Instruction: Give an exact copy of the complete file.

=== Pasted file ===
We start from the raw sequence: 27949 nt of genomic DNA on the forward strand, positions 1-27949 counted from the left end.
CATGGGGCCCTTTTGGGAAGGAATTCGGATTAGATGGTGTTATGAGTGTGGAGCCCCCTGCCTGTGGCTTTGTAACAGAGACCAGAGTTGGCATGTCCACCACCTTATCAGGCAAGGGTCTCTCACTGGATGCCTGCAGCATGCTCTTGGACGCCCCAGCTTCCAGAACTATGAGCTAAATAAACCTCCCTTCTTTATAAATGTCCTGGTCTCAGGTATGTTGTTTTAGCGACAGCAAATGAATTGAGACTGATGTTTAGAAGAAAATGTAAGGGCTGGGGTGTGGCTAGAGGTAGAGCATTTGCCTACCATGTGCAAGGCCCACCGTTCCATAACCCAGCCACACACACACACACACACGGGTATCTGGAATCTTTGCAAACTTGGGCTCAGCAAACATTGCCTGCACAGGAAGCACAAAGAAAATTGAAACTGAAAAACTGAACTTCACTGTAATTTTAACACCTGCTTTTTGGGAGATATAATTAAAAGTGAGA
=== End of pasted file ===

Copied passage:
We start from the raw sequence: 27949 nt of genomic DNA on the forward strand, positions 1-27949 counted from the left end.
CATGGGGCCCTTTTGGGAAGGAATTCGGATTAGATGGTGTTATGAGTGTGGAGCCCCCTGCCTGTGGCTTTGTAACAGAGACCAGAGTTGGCATGTCCACCACCTTATCAGGCAAGGGTCTCTCACTGGATGCCTGCAGCATGCTCTTGGACGCCCCAGCTTCCAGAACTATGAGCTAAATAAACCTCCCTTCTTTATAAATGTCCTGGTCTCAGGTATGTTGTTTTAGCGACAGCAAATGAATTGAGACTGATGTTTAGAAGAAAATGTAAGGGCTGGGGTGTGGCTAGAGGTAGAGCATTTGCCTACCATGTGCAAGGCCCACCGTTCCATAACCCAGCCACACACACACACACACACGGGTATCTGGAATCTTTGCAAACTTGGGCTCAGCAAACATTGCCTGCACAGGAAGCACAAAGAAAATTGAAACTGAAAAACTGAACTTCACTGTAATTTTAACACCTGCTTTTTGGGAGATATAATTAAAAGTGAGA